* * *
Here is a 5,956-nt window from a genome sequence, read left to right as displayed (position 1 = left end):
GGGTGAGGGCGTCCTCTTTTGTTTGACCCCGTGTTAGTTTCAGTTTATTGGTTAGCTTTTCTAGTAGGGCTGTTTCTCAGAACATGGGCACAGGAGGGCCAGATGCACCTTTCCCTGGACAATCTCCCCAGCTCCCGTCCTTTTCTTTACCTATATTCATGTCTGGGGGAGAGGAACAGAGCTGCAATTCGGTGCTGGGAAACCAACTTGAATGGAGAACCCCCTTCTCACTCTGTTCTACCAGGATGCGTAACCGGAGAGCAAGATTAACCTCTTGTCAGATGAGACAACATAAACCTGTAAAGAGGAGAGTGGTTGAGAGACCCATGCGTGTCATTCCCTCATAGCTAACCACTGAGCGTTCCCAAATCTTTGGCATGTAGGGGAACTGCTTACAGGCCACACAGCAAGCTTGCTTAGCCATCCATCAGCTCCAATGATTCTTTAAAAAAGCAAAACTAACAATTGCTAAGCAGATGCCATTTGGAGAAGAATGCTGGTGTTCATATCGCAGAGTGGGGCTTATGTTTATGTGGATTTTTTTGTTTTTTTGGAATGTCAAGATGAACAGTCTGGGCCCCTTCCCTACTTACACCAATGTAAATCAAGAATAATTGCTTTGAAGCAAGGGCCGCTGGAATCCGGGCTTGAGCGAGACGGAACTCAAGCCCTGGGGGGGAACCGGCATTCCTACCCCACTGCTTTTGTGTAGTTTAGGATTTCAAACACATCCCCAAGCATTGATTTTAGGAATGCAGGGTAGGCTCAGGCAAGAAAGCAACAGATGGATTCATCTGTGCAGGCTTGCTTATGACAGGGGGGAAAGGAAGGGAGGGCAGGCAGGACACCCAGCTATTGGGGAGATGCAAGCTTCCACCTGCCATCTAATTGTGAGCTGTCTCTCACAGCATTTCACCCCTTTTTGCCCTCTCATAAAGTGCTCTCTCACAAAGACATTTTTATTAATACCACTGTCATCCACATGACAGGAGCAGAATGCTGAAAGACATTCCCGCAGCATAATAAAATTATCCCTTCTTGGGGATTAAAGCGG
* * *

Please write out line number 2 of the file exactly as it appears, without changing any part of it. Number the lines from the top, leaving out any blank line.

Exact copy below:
GGGTGAGGGCGTCCTCTTTTGTTTGACCCCGTGTTAGTTTCAGTTTATTGGTTAGCTTTTCTAGTAGGGCTGTTTCTCAGAACATGGGCACAGGAGGGCCAGATGCACCTTTCCCTGGACAATCTCCCCAGCTCCCGTCCTTTTCTTTACCTATATTCATGTCTGGGGGAGAGGAACAGAGCTGCAATTCGGTGCTGGGAAACCAACTTGAATGGAGAACCCCCTTCTCACTCTGTTCTACCAGGATGCGTAACCGGAGAGCAAGATTAACCTCTTGTCAGATGAGACAACATAAACCTGTAAAGAGGAGAGTGGTTGAGAGACCCATGCGTGTCATTCCCTCATAGCTAACCACTGAGCGTTCCCAAATCTTTGGCATGTAGGGGAACTGCTTACAGGCCACACAGCAAGCTTGCTTAGCCATCCATCAGCTCCAATGATTCTTTAAAAAAGCAAAACTAACAATTGCTAAGCAGATGCCATTTGGAGAAGAATGCTGGTGTTCATATCGCAGAGTGGGGCTTATGTTTATGTGGATTTTTTTGTTTTTTTGGAATGTCAAGATGAACAGTCTGGGCCCCTTCCCTACTTACACCAATGTAAATCAAGAATAATTGCTTTGAAGCAAGGGCCGCTGGAATCCGGGCTTGAGCGAGACGGAACTCAAGCCCTGGGGGGGAACCGGCATTCCTACCCCACTGCTTTTGTGTAGTTTAGGATTTCAAACACATCCCCAAGCATTGATTTTAGGAATGCAGGGTAGGCTCAGGCAAGAAAGCAACAGATGGATTCATCTGTGCAGGCTTGCTTATGACAGGGGGGAAAGGAAGGGAGGGCAGGCAGGACACCCAGCTATTGGGGAGATGCAAGCTTCCACCTGCCATCTAATTGTGAGCTGTCTCTCACAGCATTTCACCCCTTTTTGCCCTCTCATAAAGTGCTCTCTCACAAAGACATTTTTATTAATACCACTGTCATCCACATGACAGGAGCAGAATGCTGAAAGACATTCCCGCAGCATAATAAAATTATCCCTTCTTGGGGATTAAAGCGG